Sgt. Jerry MacDonald from LVMPD's Force Investigation Team used this pixelated image to verify that Lopez had a gun in his hand. Still image from LVMPD's presentation at the Public Fact Finding Review for the officer-involved-shooting of Junior Lopez. February 28, 2019, Las Vegas, NV.
Of the five people who were present at the scene, only the narratives of the two police officers involved in the shooting were considered in the construction of the official narrative. We know this because at the hearing, Sgt. MacDonald recalled Bustillos' witness statement inaccurately, picking and choosing what could support the officers' narrative, while the witness herself sat silently, with no affordance to speak, throughout the entire hearing. Also, Bustillos' witness statement the day of the shooting lasted maybe 7-8 minutes and Gonzalez was completely ignored. Police labeled Gonzalez uncooperative, but in an interview with us she said she was never asked for a statement and was distraught that right after shooting her friend, they treated her like a criminal, handcuffing her and placing her in the back of a police cruiser for over 4 hours.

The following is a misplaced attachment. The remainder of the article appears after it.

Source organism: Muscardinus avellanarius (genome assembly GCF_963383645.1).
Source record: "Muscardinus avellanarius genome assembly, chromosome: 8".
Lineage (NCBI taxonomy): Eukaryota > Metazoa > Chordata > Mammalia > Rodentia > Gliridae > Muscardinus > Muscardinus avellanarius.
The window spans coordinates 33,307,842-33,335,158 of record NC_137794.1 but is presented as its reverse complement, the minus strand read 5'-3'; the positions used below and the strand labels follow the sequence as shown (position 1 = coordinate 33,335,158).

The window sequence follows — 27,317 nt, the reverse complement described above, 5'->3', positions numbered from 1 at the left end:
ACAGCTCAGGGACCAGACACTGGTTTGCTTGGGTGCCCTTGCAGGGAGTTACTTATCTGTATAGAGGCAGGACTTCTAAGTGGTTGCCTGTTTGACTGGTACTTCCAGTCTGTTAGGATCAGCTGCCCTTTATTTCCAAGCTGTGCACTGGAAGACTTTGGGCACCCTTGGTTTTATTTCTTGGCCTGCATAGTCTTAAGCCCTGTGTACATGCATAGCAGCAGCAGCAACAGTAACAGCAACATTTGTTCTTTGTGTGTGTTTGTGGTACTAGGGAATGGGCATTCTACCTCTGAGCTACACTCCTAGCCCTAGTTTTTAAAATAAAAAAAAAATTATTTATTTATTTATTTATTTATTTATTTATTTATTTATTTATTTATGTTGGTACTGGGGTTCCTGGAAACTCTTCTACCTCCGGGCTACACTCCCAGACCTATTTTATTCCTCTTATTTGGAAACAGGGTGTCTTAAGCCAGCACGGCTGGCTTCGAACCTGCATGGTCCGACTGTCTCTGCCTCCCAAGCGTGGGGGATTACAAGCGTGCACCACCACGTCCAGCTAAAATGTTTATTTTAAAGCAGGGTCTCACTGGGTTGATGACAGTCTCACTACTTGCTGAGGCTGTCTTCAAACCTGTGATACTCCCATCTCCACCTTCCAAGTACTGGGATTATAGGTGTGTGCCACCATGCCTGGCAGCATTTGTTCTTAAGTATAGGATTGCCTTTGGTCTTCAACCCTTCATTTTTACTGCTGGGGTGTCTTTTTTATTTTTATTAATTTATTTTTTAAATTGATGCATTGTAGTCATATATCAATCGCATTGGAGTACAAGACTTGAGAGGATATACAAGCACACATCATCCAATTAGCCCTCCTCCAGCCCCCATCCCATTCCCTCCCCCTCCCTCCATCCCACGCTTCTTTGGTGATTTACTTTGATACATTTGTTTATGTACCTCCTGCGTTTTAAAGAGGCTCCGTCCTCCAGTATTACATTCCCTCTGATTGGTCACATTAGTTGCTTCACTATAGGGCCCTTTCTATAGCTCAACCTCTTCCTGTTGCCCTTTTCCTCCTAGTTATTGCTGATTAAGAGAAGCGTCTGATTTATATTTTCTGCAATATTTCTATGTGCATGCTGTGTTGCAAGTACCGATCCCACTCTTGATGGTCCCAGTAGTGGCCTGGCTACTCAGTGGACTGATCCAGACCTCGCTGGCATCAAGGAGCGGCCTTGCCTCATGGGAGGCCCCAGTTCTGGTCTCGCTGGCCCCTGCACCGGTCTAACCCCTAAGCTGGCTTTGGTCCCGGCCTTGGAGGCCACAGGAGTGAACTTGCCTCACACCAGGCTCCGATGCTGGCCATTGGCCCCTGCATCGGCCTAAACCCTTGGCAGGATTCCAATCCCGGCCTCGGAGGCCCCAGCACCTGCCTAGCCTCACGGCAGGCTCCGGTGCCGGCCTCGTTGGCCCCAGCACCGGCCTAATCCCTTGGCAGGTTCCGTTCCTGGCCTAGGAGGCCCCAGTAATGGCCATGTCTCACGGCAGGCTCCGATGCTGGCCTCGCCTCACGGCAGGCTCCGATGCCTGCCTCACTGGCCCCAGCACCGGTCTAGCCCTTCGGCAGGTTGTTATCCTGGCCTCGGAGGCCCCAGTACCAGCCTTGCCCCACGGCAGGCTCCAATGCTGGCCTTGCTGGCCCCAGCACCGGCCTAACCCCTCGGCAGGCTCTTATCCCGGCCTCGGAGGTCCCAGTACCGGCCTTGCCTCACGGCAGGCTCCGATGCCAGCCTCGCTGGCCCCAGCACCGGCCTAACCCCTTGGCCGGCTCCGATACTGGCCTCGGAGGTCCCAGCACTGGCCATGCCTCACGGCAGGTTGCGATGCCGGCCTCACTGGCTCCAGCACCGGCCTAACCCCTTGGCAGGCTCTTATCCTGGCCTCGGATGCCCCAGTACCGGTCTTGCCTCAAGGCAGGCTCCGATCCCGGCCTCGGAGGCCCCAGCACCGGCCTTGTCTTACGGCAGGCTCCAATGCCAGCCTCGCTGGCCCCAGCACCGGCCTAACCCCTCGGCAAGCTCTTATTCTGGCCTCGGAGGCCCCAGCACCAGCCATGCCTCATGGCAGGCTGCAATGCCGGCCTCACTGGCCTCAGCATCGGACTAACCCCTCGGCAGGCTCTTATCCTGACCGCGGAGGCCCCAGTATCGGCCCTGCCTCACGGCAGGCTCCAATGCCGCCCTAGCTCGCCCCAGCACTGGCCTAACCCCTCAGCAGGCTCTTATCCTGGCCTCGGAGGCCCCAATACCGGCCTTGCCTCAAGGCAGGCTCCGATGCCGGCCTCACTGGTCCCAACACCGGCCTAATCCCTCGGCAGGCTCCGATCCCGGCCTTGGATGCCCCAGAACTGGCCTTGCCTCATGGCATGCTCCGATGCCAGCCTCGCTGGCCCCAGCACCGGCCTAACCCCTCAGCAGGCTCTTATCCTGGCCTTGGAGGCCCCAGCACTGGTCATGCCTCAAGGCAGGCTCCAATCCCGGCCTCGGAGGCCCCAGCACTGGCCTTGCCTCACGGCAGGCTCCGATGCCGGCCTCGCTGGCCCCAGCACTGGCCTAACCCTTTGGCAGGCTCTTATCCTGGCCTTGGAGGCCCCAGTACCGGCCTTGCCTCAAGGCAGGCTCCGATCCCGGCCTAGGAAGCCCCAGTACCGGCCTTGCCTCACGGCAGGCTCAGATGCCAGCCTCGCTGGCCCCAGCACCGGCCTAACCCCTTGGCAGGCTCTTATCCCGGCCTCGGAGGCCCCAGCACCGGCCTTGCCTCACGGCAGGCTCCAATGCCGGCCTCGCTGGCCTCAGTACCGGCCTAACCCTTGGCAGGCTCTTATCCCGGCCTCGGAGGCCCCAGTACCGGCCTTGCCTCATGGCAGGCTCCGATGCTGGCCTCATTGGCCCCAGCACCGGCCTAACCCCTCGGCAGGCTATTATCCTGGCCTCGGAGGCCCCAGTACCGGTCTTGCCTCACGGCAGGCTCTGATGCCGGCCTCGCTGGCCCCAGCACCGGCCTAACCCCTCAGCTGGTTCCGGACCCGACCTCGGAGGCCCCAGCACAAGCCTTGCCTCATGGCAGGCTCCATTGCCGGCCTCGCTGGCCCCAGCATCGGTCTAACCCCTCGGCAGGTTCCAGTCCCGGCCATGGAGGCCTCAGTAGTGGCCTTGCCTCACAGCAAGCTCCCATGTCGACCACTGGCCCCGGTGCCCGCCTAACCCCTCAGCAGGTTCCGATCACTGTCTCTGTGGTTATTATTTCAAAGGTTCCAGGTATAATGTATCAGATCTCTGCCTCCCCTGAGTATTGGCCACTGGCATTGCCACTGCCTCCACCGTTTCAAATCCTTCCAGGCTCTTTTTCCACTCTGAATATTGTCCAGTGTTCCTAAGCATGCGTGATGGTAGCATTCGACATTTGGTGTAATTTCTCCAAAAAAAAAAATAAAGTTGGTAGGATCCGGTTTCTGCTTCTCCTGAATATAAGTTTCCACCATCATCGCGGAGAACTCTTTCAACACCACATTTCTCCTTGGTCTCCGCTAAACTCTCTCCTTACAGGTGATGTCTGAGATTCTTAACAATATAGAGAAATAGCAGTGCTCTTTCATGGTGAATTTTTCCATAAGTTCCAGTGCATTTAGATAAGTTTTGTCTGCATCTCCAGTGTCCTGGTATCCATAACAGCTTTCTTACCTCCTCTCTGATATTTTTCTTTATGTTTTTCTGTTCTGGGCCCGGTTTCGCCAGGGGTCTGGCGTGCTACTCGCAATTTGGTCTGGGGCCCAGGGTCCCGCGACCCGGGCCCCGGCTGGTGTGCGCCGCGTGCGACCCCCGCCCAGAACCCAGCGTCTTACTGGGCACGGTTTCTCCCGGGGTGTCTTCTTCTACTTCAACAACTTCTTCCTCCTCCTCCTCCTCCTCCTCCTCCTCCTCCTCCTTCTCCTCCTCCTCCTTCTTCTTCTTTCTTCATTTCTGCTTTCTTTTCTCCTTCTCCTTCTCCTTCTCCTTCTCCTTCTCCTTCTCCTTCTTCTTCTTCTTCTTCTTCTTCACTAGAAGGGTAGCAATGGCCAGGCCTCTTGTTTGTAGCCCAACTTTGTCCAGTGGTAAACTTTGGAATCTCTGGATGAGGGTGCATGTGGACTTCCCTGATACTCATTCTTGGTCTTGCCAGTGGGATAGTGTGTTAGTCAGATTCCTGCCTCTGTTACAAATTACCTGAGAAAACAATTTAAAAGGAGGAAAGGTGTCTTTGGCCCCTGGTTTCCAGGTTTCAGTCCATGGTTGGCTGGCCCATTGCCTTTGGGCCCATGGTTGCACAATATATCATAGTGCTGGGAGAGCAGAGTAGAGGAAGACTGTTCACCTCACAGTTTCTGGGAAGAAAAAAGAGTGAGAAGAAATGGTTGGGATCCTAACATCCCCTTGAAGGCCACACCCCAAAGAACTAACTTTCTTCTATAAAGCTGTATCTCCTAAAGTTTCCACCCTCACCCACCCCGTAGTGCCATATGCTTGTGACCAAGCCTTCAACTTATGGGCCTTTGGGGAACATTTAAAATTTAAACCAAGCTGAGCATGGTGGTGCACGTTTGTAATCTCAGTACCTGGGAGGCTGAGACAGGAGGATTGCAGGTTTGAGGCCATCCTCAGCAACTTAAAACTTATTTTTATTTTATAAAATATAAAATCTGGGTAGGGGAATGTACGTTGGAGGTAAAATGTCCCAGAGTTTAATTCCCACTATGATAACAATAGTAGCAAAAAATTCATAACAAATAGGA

With two additional eyewitnesses to supplement the body cam and dash cam footage, and the officers' narratives of what happened, the Force Investigation Team would have a more well-rounded understanding of Lopez' officer-involved-shooting, if they were really interested. But historically, LVMPD officers are hardly ever found at fault in police homicide cases - Kenneth Lopera, the officer who tased Tashii Brown multiple times before placing him in a fatal, and unauthorized chokehold on Mother's Day of 2017 was the first LVMPD officer in 30 years to be indicted for taking a civilian's life, and the charges were dropped by a grand jury last summer.
Marginalizing witnesses' and impacted family members' voices while allowing the police's narrative to dominate is pattern and practice we have seen in our police homicide investigations over the last decade. Our findings parallel the research of Regina Lawrence, PhD, who for years studied the media construction of police brutality narratives, documented in her book, The Politics of Force: